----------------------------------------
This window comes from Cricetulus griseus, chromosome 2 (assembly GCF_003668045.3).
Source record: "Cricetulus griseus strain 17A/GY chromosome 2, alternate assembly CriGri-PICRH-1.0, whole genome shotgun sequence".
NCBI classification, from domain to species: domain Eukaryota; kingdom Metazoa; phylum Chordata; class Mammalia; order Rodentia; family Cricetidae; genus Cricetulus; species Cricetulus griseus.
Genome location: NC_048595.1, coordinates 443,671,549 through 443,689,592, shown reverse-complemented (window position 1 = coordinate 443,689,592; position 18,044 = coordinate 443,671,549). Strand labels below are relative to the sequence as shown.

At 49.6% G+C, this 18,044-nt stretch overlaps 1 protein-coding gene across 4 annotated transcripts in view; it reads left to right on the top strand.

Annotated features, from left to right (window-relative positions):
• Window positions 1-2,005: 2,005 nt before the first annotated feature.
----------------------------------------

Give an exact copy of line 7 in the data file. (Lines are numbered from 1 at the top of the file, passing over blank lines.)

• Window positions 1-2,005: 2,005 nt before the first annotated feature.